While analysing a company's product, a common fallacy can be focusing on the final outlook of the product and that gives rise to a naïve approach. Analysts should consider and analyse all major product decisions that the company may have carried out including quality, features, options, style, brand name, packaging, sizes, after-sales services, warranties, returns, etc. Moreover, the company's position, as well as marketing strategy in the market, can be judged on the basis of its product mix including width, length, depth and consistency (Proctor, 200). Width is the number of lines the firm carries, for example Sony has various lines including TV, video, cameras and laptops. Length is the number of items in the product mix, for example Toshibahas different types of TVs and laptops. Depth is the number of variants of each product offered in the line such as clock radios, car radios and pocket radios. Finally, consistency is how closely related the various product lines are in terms of the use to which they are put, more commonly including electrical and entertainment products. So, using these bases for product strategy classification will lead to easy and effective analysis. Finally, one should attempt to identify what the company is actually aiming at through its product. There can be three possible product strategies in a company's action (Proctor, 2000). Either it aims the product at the market such as Erickson with new mobile phones to cater for the business class; it can be given a "face lift" such as Marks & Spencer's attempt with more customer-specific products; and it can be withdrawn, discontinued or eliminated such as Marks & Spencer closing down its unprofitable units across the globe. •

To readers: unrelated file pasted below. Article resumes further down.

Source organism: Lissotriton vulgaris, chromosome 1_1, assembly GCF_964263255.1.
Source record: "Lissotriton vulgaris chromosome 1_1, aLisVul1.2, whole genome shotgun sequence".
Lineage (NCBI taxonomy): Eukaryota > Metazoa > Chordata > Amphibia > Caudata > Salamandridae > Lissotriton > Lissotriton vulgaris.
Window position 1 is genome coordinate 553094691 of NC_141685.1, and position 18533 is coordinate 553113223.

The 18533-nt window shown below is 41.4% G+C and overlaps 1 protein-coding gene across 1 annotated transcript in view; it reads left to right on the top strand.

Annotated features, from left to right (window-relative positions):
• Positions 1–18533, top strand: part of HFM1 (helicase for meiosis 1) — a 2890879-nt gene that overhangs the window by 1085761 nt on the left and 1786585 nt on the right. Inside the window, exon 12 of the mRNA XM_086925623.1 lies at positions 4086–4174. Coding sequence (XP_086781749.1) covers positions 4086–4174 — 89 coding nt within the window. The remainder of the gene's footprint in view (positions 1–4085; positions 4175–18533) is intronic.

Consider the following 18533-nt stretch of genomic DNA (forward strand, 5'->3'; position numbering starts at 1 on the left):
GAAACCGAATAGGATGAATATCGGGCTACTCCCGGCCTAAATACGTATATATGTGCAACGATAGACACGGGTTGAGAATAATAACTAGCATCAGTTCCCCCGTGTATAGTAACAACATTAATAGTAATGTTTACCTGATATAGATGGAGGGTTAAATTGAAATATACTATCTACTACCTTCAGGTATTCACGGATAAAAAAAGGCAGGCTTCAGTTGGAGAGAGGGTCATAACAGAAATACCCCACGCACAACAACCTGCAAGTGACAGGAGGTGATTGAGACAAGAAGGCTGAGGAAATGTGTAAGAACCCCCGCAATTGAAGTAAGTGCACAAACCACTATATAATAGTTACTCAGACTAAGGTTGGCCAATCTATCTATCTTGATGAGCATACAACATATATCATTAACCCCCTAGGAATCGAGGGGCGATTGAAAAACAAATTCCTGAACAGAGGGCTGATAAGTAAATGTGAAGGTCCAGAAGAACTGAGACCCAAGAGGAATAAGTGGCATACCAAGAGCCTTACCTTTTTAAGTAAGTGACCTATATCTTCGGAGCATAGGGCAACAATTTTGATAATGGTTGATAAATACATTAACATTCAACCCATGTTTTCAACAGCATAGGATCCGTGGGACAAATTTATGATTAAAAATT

To write a valuable pricing analysis of a company, the key is to correlate its pricing strategy with its product position in the market. The company may use various pricing strategies such as penetration, skimming, competition-based pricing, psychological pricing,...
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